Nearly 100 of Saline County's citizens are listed here, among the fallen of America's wars. Unfortunately I can only find information on a few of their number. That's the case at most of the memorials I visit. The endless lists are matched only by the boundless sorrow they represent.
Sorrow, and pride. The families grieve for a generation or two and at some point; a few years or maybe a few decades later, the grief matures into a somber pride that the family has given a special kind of support to the republic. Their kith and kin stepped forward in a time of crises and swore to protect not only their friends and relatives, but an ideal that embraces many tiny sacrifices that ensure the freedom of those they served.
The thousands of memorial stones I have visited across this nation represent about one and half million veterans who died while serving. We tend to think that the fallen all died heroically in battle. If my journey has taught me one important truth it is that our men and women enumerated on the cold stones passed on because they elected to serve. The manner of their death isn't really relevent. Some died on the battle field; over it, on the sea, or under its surface. Nearly as many died because of disease, malnutrition and exposure. Some wasted away as prisoners of war while others were taken as their missions of mercy took wrong turns into a foggy mountain top.
These monuments commemorate the sacrifice of a community and of the individuals and the families that comprise the community. I will share a few stories with you, but I just do not have enough time to relate all of themu. The rest is left to you and those around you that care enough to know what it means when a gravestone or paving brick reads - "We sent our best."
TSgt James A. Beaty, USAAF, was killed on 12 August 1944 near Penn, England when the B-17 G-DG # 42-107191 exploded while outbound to its target. I was unable to determine if, or how, he was related to another of the fallen listed here, William J. Beaty.
Pvt John B Alley, US Army, died 11 December 1942. Did he succumb to disease while training? The family knows, but you have to track them down for that story.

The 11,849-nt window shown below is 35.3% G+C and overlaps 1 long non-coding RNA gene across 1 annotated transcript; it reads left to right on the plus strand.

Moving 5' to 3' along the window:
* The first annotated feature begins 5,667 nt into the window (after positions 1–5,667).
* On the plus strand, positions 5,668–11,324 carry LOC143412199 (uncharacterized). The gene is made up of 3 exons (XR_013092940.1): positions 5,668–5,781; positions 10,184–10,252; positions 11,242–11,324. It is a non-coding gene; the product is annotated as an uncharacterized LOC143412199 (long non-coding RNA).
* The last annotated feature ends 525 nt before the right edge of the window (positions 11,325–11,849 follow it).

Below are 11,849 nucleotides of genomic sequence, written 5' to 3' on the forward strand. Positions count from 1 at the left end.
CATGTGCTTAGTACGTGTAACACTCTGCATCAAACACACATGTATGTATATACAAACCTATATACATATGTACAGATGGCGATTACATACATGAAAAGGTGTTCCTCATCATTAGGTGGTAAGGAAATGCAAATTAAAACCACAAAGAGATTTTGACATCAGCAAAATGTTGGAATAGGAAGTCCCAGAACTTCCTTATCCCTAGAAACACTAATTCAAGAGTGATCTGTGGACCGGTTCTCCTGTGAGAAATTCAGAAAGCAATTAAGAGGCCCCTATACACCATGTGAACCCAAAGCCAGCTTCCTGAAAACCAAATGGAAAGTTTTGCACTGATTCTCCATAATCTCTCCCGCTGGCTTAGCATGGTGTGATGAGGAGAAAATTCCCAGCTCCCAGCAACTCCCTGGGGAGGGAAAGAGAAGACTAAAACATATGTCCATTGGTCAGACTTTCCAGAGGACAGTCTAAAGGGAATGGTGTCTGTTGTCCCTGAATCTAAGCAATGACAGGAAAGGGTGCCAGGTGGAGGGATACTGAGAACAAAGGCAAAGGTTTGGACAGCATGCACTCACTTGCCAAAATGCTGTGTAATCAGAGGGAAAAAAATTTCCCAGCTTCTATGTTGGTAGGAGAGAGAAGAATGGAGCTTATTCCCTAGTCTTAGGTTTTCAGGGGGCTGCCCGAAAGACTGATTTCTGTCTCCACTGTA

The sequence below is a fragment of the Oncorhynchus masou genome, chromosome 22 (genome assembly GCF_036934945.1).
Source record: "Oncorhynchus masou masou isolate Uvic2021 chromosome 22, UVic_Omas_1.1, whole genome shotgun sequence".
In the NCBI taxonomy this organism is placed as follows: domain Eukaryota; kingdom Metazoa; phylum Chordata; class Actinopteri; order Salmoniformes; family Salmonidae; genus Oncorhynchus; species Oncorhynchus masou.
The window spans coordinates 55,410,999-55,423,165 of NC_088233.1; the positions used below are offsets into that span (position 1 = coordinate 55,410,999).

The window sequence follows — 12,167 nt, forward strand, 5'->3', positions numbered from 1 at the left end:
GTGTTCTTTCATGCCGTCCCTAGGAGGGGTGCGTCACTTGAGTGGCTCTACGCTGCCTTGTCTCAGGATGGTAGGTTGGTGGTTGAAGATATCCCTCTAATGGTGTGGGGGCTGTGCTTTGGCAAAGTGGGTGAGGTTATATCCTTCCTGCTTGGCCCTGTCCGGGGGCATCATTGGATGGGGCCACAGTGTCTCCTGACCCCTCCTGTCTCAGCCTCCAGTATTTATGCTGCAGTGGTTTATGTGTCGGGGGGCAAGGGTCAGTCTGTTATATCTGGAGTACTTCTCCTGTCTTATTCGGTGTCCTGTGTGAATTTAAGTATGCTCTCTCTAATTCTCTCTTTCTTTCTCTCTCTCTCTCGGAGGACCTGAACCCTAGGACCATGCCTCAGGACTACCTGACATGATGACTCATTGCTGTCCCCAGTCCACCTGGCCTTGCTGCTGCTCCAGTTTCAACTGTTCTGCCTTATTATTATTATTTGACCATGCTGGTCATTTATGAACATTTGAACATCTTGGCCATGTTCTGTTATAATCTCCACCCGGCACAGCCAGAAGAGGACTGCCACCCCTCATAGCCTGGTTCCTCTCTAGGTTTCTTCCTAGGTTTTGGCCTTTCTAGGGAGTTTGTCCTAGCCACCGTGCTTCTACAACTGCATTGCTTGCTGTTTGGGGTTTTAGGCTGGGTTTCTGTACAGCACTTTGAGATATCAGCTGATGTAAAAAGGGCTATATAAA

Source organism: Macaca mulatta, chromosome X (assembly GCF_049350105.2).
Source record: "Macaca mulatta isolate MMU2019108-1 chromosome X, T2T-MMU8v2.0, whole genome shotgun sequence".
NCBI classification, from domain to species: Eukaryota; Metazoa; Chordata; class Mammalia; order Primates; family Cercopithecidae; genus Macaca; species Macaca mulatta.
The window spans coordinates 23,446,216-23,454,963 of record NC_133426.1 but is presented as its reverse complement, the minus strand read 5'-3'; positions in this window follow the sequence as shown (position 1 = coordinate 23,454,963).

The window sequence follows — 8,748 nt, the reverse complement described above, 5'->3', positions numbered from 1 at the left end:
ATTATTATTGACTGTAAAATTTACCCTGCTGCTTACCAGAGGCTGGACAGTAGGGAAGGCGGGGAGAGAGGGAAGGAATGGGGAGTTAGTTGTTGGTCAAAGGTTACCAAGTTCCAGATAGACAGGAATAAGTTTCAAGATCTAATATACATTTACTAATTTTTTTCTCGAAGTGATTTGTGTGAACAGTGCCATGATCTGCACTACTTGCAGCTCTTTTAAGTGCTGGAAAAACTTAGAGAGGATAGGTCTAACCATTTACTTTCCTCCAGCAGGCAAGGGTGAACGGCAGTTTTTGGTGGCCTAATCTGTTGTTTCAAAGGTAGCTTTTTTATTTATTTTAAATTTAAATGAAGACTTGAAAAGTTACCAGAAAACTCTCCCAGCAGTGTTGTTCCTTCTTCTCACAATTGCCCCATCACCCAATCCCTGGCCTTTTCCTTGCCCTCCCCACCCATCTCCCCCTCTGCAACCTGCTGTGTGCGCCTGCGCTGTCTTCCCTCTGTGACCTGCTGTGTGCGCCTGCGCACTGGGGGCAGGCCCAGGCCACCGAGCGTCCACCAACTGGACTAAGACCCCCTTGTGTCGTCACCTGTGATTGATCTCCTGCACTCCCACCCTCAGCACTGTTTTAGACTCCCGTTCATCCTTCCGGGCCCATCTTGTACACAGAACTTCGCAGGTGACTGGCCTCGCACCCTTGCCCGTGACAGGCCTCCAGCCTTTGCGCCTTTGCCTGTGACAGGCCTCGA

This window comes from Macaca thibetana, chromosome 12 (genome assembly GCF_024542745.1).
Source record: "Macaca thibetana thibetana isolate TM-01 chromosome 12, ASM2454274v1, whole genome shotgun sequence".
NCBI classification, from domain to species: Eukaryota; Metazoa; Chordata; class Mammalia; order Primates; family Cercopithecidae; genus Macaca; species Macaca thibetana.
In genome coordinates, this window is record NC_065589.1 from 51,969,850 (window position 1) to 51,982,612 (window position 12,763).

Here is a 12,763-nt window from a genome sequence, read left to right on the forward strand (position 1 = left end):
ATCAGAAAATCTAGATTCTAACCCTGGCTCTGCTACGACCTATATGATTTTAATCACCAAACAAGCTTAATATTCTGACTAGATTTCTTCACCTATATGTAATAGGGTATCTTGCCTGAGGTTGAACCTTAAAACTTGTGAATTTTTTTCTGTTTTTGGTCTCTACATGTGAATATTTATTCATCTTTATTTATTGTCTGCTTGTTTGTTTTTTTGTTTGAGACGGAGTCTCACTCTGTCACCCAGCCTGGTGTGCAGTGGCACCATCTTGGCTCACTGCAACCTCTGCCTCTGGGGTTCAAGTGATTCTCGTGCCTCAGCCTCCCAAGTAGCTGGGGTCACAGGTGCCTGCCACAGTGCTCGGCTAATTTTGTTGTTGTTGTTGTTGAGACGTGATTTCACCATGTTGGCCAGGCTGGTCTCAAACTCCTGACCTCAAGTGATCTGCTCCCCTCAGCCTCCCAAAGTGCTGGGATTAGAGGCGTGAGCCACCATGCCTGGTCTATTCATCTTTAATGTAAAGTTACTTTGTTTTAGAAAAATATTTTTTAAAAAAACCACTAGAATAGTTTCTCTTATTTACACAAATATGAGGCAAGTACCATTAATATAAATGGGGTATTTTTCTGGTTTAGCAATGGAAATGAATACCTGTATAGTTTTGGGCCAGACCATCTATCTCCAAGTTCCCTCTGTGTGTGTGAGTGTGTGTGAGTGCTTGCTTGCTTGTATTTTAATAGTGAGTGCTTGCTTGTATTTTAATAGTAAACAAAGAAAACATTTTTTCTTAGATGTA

PFC Beuford Rhodes died 11 September 1943, probably while serving with the 532nd Engineer Boat and Shore Regiment. That unit was fighting with the Aussies around Lae, New Guinea, at the time. I found some descriptions of the fight, but nothing that specifically tied Rhodes to the engagements. Over 75 years later it is unlikely that the surviving family even knows the significance of Lae and our ties to the Australian Army. Another good story lost to time.
Rev John W Tinkle has a cenotaph in one of the local cemeteries that reveals the 28 year old Navy Yeoman Third Class entered the service as an ordained minister. He had to have enlisted well before the attack on Pearl Harbor, because the ship he was aboard was sunk on 3 March 1942. The USS Asheville (PG-21) was at Manila Bay, Phillipines, when the war started.
The 23 year old gunboat was long in the tooth and her best days of Asiatic Fleet service were far behind her wake. Sailing alone, she was heading to the safety of an Asutralian port when attacked by two Japanese destroyers and a cruiser. Of nearly 170 crewmen aboard, only one survived to tell the story of the ships demise. That sailor was taken prisoner and died later in camp, but not before passing along the story of Asheville to his fellow prisoners. The old gunboat was outmatched in every sense and was completely torn apart by shell fire before sinking.
The names, and the stories, of the fallen of Benton continue far beyond my time alloted to relate them. Pick a name, research it, and then tell others what you learned. Keep these warriors alive. Continue to ensure they are not forgotten.